The Boston Globe on Obama's U.N. address yesterday: "In a speech punctuated at least eight times by applause -- rare at the United Nations -- Obama signaled a sharp break with the policies of President Bush and echoed the themes of his own presidential campaign. He exhorted world leaders to act together to combat global warming, nuclear proliferation, extreme poverty, and continuing conflict in the Middle East."
The New York Times: "President Obama, in his first visit to the opening of the United Nations General Assembly, made progress Wednesday on two key issues, wringing a concession from Russia to consider tough new sanctions against Iran and securing support from Moscow and Beijing for a Security Council resolution to curb nuclear weapons."
More: "Russian President Dmitry Medvedev opened the door Wednesday to backing potential sanctions as a reward for President Barack Obama's decision to scale back a U.S. missile shield in Eastern Europe. While U.S. and Russian officials denied a flat-out quid pro quo, Medvedev told the U.N. General Assembly that Obama's pivot on a missile defense plan long loathed by Moscow 'deserves a positive response.'"
The Washington Post looks at Obama's day at the UN. "President Obama will use the forum of the U.N. Security Council on Thursday to press his efforts to slow the spread of nuclear weapons and reduce global stockpiles."
Then, at the G-20, "Obama will tell world leaders that the global economy cannot continually rely on huge borrowing and spending by Americans and massive exports by countries such as China. In informal chats and fancy receptions at the two-day summit beginning Thursday, the buzz words will be 'balanced and sustainable.'"
The New York Times focuses on the city hosting the G-20, Pittsburgh. "'Since early August, journalists, dignitaries and safety officials have been visiting our city, eating at our restaurants, shopping in our stores and staying in our hotels," [Mayor Luke] Ravenstahl, 29, said. 'That's just the short-term gain. In the long-term, you really can't put a dollar value on the amount of free marketing we've received worldwide.' The mayor said Pittsburgh's story of economic transformation had helped to dispel 'our city's 'smoky' image and replace it with the real 'green' image, which tells the story of how you can reinvent and diversify your economy.'"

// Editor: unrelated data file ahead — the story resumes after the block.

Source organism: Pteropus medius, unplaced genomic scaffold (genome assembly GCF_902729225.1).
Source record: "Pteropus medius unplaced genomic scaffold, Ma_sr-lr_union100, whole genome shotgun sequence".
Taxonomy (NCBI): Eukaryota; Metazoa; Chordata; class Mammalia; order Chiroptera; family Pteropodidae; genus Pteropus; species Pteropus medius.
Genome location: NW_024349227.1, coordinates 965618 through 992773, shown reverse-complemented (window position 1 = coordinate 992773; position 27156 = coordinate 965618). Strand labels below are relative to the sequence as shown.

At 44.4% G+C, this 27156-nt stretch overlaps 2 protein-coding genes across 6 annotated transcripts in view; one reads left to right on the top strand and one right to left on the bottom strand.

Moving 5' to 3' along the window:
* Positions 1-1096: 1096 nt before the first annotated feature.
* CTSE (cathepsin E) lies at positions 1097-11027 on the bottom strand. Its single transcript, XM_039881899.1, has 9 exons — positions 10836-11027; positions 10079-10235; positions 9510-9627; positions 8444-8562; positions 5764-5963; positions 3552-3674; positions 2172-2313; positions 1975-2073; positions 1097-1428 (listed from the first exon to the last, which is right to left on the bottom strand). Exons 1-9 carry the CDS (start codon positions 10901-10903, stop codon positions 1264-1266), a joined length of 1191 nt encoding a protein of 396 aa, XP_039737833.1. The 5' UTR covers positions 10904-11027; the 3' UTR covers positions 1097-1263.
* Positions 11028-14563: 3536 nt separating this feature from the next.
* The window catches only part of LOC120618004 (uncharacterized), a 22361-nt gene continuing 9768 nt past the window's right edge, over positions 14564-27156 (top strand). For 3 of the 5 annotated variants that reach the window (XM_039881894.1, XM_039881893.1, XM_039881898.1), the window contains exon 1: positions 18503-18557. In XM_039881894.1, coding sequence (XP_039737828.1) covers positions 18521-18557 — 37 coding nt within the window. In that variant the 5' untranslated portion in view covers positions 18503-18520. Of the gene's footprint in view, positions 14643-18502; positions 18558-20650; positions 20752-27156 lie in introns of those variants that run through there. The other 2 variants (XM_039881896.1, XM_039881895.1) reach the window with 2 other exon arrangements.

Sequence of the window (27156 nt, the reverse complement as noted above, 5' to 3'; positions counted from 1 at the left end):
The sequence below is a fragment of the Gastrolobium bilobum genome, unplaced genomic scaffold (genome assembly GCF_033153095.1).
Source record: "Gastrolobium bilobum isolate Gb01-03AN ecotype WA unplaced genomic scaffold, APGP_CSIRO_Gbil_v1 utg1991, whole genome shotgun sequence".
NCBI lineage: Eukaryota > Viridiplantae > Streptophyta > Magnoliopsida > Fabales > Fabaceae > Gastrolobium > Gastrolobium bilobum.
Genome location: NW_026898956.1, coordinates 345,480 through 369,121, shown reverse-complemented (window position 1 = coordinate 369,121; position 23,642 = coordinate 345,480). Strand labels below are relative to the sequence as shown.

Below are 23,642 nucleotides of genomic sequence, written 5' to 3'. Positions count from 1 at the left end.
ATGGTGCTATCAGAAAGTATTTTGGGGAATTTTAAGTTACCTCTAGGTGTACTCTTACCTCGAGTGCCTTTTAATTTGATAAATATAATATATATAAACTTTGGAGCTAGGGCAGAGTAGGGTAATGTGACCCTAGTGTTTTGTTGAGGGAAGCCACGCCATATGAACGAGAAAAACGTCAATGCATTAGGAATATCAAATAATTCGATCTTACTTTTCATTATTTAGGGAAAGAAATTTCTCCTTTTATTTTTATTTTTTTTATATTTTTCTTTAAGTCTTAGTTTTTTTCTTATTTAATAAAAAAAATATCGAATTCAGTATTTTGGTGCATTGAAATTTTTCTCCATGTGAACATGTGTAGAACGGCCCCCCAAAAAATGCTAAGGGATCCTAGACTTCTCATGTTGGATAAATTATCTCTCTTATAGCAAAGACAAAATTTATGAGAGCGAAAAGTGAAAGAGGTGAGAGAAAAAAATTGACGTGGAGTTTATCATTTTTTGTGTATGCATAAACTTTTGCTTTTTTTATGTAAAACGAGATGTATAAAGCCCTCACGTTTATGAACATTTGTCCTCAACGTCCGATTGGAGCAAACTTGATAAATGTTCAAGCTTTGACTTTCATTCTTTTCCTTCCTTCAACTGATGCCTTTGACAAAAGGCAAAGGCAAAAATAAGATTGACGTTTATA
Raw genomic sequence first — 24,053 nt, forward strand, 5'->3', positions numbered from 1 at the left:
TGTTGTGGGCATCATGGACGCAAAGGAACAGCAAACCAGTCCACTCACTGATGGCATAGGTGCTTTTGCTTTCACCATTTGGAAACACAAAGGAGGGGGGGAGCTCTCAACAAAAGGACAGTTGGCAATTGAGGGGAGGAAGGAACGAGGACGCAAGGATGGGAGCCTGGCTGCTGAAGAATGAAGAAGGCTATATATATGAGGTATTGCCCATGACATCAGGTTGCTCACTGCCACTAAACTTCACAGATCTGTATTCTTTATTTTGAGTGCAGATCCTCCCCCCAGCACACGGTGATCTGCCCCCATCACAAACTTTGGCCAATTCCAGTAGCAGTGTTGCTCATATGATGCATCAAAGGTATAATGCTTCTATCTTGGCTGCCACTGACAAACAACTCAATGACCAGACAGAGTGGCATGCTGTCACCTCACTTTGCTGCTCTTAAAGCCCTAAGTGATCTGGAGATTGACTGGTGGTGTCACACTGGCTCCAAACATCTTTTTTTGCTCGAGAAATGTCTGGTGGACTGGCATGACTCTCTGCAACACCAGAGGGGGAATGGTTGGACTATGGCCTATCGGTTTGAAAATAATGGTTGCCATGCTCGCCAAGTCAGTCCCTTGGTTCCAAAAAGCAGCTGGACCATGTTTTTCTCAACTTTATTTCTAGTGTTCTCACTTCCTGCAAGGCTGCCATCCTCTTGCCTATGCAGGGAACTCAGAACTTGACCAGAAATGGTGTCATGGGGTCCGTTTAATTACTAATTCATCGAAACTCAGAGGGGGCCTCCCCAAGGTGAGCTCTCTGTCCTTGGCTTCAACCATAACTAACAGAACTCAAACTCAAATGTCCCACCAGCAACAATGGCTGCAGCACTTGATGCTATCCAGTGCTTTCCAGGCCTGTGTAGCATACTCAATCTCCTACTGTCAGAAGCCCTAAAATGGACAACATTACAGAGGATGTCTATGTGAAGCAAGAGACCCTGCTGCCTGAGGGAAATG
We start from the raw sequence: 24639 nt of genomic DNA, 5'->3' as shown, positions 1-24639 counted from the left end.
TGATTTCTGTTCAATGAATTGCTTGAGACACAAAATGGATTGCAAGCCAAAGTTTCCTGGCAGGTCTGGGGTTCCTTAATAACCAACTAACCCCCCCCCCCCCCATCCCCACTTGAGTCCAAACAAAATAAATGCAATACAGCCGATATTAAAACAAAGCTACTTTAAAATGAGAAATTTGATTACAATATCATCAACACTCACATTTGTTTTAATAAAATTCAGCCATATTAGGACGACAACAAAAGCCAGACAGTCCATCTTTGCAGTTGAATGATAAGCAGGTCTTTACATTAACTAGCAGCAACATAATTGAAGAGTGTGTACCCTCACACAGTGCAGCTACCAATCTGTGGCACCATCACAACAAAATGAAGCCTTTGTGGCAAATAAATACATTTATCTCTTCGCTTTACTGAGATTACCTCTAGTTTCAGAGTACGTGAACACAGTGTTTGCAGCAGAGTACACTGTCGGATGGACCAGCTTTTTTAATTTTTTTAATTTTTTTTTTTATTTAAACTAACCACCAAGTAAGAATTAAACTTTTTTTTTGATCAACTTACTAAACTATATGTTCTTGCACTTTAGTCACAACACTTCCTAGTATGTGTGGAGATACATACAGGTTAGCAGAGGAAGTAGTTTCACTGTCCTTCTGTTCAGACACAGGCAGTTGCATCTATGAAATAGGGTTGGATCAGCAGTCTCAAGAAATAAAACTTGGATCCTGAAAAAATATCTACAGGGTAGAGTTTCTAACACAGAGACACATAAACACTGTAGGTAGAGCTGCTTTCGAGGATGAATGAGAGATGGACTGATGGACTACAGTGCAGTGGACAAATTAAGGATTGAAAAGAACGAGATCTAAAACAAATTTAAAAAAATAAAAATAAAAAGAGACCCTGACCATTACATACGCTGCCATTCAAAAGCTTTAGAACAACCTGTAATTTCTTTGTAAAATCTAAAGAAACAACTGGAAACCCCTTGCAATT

Education Secretary Arne Duncan will lay out the administration's goals for No Child Left Behind. The administration, he will say, wants to revise it, but still keep the standardized testing methods of measuring student achievement. School districts have long complained that the accountability measured outlined in NCLB are not paid for by the federal government and that local school districts are expected to come up with the funds on their own to get in compliance. Duncan will say that there are some federal funds allocated for districts to come up with better assessments.
And it's not just Jimmy Carter… Walter Mondale now says race is a factor in some of the opposition to President Obama. "'I don't like saying it,' Mondale continued. 'Having lived through those years, when civil rights was such a bitter issue, and when we argued those things for years… I know that some of that must still be around.' More from Mondale: "I don't want to pick a person, say, he's a racist, but I do think the way they're piling on Obama, the harshness, you kind of feel it," he said. "I think I see an edge in them that's a little bit different and a little harsher than I've seen in other times."